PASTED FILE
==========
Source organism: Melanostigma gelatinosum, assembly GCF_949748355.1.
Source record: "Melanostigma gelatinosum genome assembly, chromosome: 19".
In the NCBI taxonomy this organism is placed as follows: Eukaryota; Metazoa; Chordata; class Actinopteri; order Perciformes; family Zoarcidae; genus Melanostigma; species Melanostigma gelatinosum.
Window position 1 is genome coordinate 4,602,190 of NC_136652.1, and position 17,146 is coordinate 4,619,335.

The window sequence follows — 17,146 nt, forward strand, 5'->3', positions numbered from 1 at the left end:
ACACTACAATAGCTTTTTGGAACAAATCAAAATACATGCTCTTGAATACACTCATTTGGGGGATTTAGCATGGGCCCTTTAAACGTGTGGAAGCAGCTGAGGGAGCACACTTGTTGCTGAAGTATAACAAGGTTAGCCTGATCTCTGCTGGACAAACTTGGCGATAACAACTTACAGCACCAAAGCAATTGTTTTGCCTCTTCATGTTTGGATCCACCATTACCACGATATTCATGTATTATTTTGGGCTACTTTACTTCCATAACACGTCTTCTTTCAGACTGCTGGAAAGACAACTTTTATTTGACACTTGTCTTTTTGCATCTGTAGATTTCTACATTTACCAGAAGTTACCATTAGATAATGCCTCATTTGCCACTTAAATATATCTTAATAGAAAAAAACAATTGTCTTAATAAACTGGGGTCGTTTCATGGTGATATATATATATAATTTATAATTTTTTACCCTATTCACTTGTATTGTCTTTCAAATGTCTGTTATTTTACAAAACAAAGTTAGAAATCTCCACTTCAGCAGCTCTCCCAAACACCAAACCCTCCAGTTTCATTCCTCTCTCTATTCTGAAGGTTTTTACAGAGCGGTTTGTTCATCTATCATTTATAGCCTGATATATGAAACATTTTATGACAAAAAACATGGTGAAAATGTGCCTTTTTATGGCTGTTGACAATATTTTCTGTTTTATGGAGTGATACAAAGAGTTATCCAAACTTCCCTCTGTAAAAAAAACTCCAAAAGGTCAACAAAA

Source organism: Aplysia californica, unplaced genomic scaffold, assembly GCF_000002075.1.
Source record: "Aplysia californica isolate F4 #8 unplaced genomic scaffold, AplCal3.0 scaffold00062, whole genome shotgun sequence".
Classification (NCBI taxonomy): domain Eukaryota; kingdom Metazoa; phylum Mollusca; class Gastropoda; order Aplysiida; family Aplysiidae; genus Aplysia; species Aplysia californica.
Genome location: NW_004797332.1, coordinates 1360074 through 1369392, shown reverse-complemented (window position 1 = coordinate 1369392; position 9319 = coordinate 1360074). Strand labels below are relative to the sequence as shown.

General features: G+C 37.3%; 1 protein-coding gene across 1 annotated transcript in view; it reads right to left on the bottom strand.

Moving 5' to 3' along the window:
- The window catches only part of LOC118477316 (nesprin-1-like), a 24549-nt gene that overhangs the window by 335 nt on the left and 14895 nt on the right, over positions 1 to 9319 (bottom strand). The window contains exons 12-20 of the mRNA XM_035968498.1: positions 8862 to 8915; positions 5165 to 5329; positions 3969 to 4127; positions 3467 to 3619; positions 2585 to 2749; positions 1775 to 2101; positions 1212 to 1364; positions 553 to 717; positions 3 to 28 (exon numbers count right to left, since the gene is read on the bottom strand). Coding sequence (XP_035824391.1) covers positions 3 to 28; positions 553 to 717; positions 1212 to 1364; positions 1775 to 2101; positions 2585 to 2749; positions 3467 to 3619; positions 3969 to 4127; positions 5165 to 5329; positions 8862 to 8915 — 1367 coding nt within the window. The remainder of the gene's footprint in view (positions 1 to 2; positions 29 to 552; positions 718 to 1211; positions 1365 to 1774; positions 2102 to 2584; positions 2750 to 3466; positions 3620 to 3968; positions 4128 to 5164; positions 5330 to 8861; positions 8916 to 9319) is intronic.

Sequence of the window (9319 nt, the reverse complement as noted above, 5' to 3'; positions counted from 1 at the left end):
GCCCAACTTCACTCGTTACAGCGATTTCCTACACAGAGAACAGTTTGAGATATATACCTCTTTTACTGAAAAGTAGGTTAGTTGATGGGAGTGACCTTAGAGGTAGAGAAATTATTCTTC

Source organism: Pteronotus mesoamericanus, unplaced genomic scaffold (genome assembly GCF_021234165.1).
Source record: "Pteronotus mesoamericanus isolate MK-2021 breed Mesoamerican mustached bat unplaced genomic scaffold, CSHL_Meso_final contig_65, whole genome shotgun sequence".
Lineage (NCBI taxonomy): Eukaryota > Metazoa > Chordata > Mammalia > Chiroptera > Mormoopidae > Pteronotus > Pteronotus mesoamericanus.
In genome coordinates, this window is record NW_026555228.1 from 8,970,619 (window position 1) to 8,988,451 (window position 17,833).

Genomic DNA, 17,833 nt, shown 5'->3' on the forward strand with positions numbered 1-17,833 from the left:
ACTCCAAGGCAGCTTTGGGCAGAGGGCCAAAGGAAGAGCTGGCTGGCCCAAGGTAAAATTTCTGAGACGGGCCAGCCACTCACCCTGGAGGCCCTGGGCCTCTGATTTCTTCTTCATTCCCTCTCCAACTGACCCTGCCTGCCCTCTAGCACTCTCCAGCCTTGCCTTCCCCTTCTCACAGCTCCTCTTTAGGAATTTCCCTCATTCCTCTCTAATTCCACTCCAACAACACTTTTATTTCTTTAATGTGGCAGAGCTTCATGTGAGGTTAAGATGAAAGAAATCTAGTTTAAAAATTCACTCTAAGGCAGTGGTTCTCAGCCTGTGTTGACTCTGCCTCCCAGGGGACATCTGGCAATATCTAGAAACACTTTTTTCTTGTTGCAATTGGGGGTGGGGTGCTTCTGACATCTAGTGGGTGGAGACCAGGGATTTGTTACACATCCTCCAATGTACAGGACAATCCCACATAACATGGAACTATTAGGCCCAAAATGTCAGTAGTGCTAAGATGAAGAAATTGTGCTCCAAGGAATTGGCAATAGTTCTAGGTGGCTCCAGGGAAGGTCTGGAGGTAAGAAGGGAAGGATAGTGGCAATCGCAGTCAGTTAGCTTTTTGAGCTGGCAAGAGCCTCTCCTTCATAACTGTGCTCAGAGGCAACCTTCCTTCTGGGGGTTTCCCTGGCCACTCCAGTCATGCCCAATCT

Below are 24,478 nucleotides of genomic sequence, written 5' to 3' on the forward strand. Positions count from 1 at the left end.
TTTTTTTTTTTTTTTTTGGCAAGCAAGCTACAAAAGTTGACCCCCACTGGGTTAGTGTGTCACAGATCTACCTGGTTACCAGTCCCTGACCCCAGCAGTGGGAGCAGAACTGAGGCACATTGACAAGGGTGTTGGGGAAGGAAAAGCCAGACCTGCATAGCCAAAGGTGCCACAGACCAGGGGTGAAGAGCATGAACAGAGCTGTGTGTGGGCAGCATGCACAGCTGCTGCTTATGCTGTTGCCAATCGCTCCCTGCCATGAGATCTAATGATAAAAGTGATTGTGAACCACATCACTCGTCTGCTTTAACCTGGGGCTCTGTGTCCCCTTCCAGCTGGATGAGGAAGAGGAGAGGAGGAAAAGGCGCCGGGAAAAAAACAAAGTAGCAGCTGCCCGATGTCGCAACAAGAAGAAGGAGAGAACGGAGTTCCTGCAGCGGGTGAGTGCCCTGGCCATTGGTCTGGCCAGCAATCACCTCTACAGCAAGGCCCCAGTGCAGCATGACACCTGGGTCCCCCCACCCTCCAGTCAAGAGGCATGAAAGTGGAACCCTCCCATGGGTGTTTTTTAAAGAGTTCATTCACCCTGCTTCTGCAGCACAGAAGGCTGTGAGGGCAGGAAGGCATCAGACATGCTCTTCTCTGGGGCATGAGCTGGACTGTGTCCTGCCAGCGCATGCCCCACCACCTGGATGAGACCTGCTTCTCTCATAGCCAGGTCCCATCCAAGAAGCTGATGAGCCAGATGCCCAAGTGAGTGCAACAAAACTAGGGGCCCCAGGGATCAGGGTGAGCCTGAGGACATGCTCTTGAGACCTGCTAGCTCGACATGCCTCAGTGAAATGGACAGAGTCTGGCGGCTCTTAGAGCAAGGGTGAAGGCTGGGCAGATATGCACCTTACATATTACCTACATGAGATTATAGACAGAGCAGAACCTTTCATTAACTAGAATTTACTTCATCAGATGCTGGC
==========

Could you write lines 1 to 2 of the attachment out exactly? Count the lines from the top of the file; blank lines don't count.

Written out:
Source organism: Melanostigma gelatinosum, assembly GCF_949748355.1.
Source record: "Melanostigma gelatinosum genome assembly, chromosome: 19".